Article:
Urban growth and the evolution of cities have been seen as a panacea to many social issues but the departing year has underlined that it could turn out to be a Pandora’s Box if the growth is not managed well. All the global agencies are calling out for sustained, concentrated efforts to fill the gaps and reversed developed gains this year and help cities emerge stronger, sustainable and equitable in the post-pandemic world. Indian municipalities and civil society need to pull up their socks for fast recovery and adopt responsible growth models
Within the fold of growth lies the devastation of environmental health; cities have been a witness to this in the last couple of decades. The departing year has underlined the significance of linking social, economic and environmental development with urbanisation for optimal utilising of the benefits of growth and improvements in urban infrastructure. There is also a need to mainstream sustainable practices in every urban domain.
Many cities became national epicentres of the pandemic. The number of cases reported from cities like Mumbai, Delhi, Pune and Ahmedabad highlights that cities, like elsewhere in the world, were the worst affected. The density of population and lack of equitable services amplified the spread and transmission of infection. In the last couple of decades, cities are competing with each other to become smart by adopting new technologies and innovation to address urban issues. The result of which is also reflecting in the way cities are managed in India. While there is no doubt that adoption of newer tools is essential to deal with evolving challenges, the cities and the city leaders must not forget the basics of inclusivity and cooperation which are embedded in our local democratic institutions. This demands greater participation of the people in all areas of emergency response management.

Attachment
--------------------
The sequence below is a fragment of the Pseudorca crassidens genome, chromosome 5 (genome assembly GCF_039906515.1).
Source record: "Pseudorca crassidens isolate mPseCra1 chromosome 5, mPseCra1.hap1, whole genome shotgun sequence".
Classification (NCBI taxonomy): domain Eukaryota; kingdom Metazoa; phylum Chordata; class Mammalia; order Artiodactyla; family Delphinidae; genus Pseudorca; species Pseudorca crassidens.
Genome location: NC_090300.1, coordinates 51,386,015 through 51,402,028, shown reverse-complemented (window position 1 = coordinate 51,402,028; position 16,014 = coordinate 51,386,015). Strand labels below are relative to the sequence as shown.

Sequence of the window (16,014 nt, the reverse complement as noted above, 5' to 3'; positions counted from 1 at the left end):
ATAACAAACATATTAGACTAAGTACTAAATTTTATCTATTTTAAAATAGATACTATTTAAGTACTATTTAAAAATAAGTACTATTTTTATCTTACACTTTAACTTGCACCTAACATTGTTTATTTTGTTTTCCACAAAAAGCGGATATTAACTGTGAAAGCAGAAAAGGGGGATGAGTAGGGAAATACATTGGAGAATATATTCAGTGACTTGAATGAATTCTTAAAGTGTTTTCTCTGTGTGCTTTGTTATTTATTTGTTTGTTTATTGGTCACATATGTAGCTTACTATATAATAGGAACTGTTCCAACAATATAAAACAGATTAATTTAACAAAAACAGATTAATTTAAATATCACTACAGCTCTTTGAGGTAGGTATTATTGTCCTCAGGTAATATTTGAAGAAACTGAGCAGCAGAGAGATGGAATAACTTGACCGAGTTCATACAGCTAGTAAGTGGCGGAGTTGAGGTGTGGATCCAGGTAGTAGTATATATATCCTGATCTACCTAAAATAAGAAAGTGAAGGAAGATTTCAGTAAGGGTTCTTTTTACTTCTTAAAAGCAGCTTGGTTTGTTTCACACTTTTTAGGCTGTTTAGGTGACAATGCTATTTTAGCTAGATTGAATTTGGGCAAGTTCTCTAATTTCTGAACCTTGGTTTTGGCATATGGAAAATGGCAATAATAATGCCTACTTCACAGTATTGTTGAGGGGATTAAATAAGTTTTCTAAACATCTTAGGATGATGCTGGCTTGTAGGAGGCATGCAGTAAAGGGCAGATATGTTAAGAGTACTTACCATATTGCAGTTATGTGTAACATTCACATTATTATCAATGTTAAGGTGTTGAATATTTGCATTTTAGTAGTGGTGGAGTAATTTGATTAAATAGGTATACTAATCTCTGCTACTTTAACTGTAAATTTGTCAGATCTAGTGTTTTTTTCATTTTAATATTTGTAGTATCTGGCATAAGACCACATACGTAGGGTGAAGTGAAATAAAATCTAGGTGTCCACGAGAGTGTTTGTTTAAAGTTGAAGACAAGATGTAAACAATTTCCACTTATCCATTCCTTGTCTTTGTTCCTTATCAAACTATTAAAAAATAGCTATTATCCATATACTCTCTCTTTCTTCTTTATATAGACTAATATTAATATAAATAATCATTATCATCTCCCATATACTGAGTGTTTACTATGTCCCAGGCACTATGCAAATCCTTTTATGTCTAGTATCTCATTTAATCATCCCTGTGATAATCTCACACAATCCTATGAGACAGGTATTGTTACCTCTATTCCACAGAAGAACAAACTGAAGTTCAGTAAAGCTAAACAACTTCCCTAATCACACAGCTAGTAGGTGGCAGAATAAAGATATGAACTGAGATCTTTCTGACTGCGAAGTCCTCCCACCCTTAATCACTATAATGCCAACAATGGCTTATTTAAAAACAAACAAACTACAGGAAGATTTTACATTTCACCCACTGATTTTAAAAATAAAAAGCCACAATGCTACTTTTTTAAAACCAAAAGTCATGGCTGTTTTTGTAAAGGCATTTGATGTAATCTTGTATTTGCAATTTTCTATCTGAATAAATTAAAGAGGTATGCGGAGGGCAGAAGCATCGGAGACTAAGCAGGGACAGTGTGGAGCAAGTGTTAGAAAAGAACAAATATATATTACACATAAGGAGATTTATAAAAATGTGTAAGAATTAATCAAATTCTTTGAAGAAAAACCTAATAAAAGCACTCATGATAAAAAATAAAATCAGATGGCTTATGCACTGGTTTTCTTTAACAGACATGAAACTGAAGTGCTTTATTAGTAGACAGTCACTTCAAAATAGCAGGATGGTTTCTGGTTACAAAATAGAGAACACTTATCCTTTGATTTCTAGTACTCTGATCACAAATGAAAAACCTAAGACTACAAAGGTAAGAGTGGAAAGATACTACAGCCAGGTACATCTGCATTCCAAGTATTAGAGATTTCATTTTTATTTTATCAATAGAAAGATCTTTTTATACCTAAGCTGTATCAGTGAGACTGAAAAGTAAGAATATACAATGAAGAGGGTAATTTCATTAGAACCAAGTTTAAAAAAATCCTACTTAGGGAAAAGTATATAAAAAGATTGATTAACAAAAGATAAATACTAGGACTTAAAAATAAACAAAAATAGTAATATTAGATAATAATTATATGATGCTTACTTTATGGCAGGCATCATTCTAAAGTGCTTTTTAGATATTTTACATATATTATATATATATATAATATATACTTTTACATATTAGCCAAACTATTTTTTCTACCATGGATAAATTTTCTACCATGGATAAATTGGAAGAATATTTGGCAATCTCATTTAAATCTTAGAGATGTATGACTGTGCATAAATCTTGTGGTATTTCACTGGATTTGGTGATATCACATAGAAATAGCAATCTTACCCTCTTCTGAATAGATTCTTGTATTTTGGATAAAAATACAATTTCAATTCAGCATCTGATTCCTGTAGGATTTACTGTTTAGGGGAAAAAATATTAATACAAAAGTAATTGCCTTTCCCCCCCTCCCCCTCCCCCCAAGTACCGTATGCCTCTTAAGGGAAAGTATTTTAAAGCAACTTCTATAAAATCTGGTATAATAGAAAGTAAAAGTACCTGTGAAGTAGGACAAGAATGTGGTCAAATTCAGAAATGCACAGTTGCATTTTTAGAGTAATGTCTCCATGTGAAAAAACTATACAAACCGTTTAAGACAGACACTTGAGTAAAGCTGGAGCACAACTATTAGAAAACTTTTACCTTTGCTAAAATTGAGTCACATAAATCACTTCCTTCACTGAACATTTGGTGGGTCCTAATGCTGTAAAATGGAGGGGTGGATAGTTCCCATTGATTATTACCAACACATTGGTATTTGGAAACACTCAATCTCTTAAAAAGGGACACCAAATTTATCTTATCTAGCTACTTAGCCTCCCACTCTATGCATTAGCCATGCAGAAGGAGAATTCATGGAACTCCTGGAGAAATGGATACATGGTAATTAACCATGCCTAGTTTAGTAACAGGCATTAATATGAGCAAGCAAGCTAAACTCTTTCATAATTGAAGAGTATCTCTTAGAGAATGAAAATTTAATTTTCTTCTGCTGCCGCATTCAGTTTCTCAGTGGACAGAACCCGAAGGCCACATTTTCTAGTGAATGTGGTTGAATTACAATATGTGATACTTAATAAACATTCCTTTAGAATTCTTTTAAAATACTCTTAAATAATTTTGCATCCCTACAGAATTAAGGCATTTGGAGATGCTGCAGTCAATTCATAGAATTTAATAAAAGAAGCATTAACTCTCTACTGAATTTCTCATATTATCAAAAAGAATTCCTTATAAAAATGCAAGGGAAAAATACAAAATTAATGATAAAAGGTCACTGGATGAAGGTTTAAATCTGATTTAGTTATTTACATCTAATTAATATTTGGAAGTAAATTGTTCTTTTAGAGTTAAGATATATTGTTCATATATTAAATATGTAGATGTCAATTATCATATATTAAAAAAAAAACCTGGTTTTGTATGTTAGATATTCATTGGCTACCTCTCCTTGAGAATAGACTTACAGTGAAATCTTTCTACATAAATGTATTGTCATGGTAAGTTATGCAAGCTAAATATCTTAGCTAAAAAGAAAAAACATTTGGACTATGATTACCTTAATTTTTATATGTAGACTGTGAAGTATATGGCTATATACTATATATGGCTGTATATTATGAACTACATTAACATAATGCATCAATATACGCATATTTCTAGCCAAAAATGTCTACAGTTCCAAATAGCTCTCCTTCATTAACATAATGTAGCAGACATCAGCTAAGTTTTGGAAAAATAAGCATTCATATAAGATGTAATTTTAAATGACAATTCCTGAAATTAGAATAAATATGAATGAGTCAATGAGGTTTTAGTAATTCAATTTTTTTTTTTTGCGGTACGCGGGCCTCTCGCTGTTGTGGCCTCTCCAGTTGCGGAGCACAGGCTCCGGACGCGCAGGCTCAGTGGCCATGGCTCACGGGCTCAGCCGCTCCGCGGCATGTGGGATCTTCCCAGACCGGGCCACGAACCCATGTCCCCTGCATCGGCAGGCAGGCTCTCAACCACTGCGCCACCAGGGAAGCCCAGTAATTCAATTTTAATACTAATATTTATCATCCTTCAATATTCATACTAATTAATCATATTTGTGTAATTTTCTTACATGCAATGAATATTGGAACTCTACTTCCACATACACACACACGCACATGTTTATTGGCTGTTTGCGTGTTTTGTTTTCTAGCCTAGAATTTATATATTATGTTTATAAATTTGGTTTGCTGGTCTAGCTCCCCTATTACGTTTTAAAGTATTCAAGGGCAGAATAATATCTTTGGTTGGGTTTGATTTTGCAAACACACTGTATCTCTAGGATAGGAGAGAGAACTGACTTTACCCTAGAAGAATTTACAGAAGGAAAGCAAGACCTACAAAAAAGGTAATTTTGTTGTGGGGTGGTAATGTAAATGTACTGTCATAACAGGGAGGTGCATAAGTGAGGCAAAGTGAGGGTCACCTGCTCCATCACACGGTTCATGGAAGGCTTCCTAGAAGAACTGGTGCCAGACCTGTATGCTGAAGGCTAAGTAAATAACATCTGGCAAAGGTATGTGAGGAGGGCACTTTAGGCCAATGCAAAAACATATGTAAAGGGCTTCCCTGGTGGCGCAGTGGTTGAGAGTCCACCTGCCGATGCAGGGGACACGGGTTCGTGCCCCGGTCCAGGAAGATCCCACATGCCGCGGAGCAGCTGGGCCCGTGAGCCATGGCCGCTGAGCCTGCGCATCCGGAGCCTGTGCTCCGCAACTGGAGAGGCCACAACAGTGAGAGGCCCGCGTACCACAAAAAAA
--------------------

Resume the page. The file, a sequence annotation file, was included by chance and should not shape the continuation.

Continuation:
The disastrous year underlined the importance of putting health high on the political, bureaucratic and social agenda of cities. Municipal officials and leaders along with community need to build a strong movement for improving public health at the local level. This will require improvements in social infrastructure, service delivery mechanism, adoption of high-end technologies and renewed policy interventions. A significant budgetary allocation will also be required for continuing the momentum in the direction and give a sustainable model of development, which can cushion the negative impacts of the health emergencies on the social and economic front.
Globally, local authorities and community organisations proved to be effective players in curtailing the epidemic and providing relief to people in need. It is well-known that local authorities have easy access to their communities. They leveraged on their strengths and reached out to the last person. ULBs not just helped in providing immediate assistance required but also supported in mitigating long-term economic and social impacts of physical distancing measures which were put in place during the lockdown phase. The significance of local governments in reaching out to local communities became more apparent during the COVID era. The experiences of dealing with the pandemic may be used to roll out future projects and programs of the governments and the outcome of those could be enhanced using a similar approach of community engagement.